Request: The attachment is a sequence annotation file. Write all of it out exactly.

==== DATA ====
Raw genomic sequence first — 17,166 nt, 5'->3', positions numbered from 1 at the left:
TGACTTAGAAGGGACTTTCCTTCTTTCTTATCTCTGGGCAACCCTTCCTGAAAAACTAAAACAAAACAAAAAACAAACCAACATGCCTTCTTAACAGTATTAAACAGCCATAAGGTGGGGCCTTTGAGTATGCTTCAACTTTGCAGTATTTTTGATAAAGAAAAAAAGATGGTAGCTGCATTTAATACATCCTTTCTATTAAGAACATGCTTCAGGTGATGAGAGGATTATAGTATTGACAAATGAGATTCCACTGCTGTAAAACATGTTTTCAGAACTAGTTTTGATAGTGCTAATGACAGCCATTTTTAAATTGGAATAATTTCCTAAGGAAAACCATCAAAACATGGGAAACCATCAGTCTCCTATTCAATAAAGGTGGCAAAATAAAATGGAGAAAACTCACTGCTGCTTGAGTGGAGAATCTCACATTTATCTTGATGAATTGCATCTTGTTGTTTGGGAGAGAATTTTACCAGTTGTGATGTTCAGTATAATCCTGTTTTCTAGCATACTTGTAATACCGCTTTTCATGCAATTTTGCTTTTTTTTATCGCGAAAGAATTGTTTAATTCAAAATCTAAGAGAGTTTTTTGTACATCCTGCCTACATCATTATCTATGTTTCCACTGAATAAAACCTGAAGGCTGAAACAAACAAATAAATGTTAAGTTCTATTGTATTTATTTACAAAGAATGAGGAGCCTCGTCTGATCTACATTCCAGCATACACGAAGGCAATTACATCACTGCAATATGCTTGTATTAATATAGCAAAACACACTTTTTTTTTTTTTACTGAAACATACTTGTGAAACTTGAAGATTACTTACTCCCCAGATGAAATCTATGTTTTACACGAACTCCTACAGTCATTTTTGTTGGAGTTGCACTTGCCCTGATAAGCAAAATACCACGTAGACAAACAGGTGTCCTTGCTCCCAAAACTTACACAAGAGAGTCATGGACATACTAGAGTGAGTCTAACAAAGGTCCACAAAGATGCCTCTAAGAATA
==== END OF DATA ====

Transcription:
Raw genomic sequence first — 17,166 nt, 5'->3', positions numbered from 1 at the left:
TGACTTAGAAGGGACTTTCCTTCTTTCTTATCTCTGGGCAACCCTTCCTGAAAAACTAAAACAAAACAAAAAACAAACCAACATGCCTTCTTAACAGTATTAAACAGCCATAAGGTGGGGCCTTTGAGTATGCTTCAACTTTGCAGTATTTTTGATAAAGAAAAAAAGATGGTAGCTGCATTTAATACATCCTTTCTATTAAGAACATGCTTCAGGTGATGAGAGGATTATAGTATTGACAAATGAGATTCCACTGCTGTAAAACATGTTTTCAGAACTAGTTTTGATAGTGCTAATGACAGCCATTTTTAAATTGGAATAATTTCCTAAGGAAAACCATCAAAACATGGGAAACCATCAGTCTCCTATTCAATAAAGGTGGCAAAATAAAATGGAGAAAACTCACTGCTGCTTGAGTGGAGAATCTCACATTTATCTTGATGAATTGCATCTTGTTGTTTGGGAGAGAATTTTACCAGTTGTGATGTTCAGTATAATCCTGTTTTCTAGCATACTTGTAATACCGCTTTTCATGCAATTTTGCTTTTTTTTATCGCGAAAGAATTGTTTAATTCAAAATCTAAGAGAGTTTTTTGTACATCCTGCCTACATCATTATCTATGTTTCCACTGAATAAAACCTGAAGGCTGAAACAAACAAATAAATGTTAAGTTCTATTGTATTTATTTACAAAGAATGAGGAGCCTCGTCTGATCTACATTCCAGCATACACGAAGGCAATTACATCACTGCAATATGCTTGTATTAATATAGCAAAACACACTTTTTTTTTTTTTACTGAAACATACTTGTGAAACTTGAAGATTACTTACTCCCCAGATGAAATCTATGTTTTACACGAACTCCTACAGTCATTTTTGTTGGAGTTGCACTTGCCCTGATAAGCAAAATACCACGTAGACAAACAGGTGTCCTTGCTCCCAAAACTTACACAAGAGAGTCATGGACATACTAGAGTGAGTCTAACAAAGGTCCACAAAGATGCCTCTAAGAATA